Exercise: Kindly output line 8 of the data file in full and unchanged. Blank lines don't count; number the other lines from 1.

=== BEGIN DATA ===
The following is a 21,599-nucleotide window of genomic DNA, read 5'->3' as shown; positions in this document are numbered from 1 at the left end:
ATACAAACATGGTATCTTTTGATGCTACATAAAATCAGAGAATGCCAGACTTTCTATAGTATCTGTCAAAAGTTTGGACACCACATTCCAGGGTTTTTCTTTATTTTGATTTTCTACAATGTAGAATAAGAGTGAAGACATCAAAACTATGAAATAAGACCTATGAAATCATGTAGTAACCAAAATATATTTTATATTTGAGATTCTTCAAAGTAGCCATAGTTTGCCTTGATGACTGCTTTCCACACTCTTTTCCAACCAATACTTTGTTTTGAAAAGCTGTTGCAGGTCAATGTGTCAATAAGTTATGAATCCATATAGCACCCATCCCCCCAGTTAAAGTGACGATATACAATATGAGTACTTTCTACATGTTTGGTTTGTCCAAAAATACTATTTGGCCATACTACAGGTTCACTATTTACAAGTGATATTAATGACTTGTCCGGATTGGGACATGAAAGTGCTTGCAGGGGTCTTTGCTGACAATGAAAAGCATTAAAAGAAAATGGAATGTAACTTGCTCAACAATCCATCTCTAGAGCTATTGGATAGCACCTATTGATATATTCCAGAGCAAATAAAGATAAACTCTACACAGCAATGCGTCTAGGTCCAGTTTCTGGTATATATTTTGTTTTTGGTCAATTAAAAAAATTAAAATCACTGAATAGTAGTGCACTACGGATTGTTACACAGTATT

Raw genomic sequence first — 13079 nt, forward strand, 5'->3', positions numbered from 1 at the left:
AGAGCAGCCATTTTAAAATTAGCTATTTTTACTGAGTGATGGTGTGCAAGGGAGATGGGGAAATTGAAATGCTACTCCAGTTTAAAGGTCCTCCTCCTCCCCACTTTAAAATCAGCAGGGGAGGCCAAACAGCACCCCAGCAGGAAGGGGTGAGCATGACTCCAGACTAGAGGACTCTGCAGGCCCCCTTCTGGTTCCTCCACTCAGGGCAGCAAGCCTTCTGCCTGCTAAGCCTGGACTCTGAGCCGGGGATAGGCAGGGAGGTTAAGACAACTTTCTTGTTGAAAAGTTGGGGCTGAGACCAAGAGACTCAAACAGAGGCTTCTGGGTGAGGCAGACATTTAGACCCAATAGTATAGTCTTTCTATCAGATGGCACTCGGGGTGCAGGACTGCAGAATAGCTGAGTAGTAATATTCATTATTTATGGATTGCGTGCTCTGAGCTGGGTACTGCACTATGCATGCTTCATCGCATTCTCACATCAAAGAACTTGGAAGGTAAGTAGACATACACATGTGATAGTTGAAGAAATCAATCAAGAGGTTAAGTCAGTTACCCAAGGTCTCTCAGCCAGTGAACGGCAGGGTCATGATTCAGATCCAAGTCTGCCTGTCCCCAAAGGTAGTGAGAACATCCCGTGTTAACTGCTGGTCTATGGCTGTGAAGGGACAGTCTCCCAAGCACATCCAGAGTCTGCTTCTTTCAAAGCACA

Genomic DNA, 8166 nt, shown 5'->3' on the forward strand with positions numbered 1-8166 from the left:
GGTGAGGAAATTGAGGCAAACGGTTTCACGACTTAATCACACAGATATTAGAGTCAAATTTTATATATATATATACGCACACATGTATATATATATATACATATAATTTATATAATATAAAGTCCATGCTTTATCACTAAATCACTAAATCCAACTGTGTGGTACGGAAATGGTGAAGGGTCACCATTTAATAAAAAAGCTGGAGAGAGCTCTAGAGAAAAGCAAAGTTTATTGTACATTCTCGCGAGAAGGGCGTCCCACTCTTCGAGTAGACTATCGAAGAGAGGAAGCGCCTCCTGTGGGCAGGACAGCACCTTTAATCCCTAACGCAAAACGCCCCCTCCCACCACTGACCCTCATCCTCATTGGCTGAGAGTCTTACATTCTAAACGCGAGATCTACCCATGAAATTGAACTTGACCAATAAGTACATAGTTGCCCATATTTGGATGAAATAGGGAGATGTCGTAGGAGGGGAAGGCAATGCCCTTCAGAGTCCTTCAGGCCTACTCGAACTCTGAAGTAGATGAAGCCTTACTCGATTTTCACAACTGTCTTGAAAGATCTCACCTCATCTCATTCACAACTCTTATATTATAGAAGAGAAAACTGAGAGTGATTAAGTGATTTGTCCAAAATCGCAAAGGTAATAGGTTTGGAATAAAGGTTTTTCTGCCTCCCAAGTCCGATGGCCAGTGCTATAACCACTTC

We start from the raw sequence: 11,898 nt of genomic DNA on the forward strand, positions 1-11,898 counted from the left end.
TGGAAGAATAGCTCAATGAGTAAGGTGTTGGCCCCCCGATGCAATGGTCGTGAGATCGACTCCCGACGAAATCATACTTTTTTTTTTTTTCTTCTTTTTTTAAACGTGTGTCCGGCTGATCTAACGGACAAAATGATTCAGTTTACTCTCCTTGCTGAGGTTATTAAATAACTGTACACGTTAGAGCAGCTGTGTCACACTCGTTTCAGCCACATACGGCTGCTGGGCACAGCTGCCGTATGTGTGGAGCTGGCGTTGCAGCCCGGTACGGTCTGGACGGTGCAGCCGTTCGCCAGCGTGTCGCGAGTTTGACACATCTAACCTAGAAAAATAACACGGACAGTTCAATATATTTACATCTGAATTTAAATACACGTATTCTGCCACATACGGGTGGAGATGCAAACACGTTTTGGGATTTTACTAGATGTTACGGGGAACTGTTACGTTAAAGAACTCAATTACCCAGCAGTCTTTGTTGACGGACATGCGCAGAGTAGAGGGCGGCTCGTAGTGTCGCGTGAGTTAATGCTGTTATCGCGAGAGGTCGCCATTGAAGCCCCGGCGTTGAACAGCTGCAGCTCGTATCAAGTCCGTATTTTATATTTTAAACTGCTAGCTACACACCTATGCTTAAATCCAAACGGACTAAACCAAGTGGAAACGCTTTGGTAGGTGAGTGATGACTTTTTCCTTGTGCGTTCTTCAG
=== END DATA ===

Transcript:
TGGAAGAATAGCTCAATGAGTAAGGTGTTGGCCCCCCGATGCAATGGTCGTGAGATCGACTCCCGACGAAATCATACTTTTTTTTTTTTTCTTCTTTTTTTAAACGTGTGTCCGGCTGATCTAACGGACAAAATGATTCAGTTTACTCTCCTTGCTGAGGTTATTAAATAACTGTACACGTTAGAGCAGCTGTGTCACACTCGTTTCAGCCACATACGGCTGCTGGGCACAGCTGCCGTATGTGTGGAGCTGGCGTTGCAGCCCGGTACGGTCTGGACGGTGCAGCCGTTCGCCAGCGTGTCGCGAGTTTGACACATCTAACCTAGAAAAATAACACGGACAGTTCAATATATTTACATCTGAATTTAAATACACGTATTCTGCCACATACGGGTGGAGATGCAAACACGTTTTGGGATTTTACTAGATGTTACGGGGAACTGTTACGTTAAAGAACTCAATTACCCAGCAGTCTTTGTTGACGGACATGCGCAGAGTAGAGGGCGGCTCGTAGTGTCGCGTGAGTTAATGCTGTTATCGCGAGAGGTCGCCATTGAAGCCCCGGCGTTGAACAGCTGCAGCTCGTATCAAGTCCGTATTTTATATTTTAAACTGCTAGCTACACACCTATGCTTAAATCCAAACGGACTAAACCAAGTGGAAACGCTTTGGTAGGTGAGTGATGACTTTTTCCTTGTGCGTTCTTCAG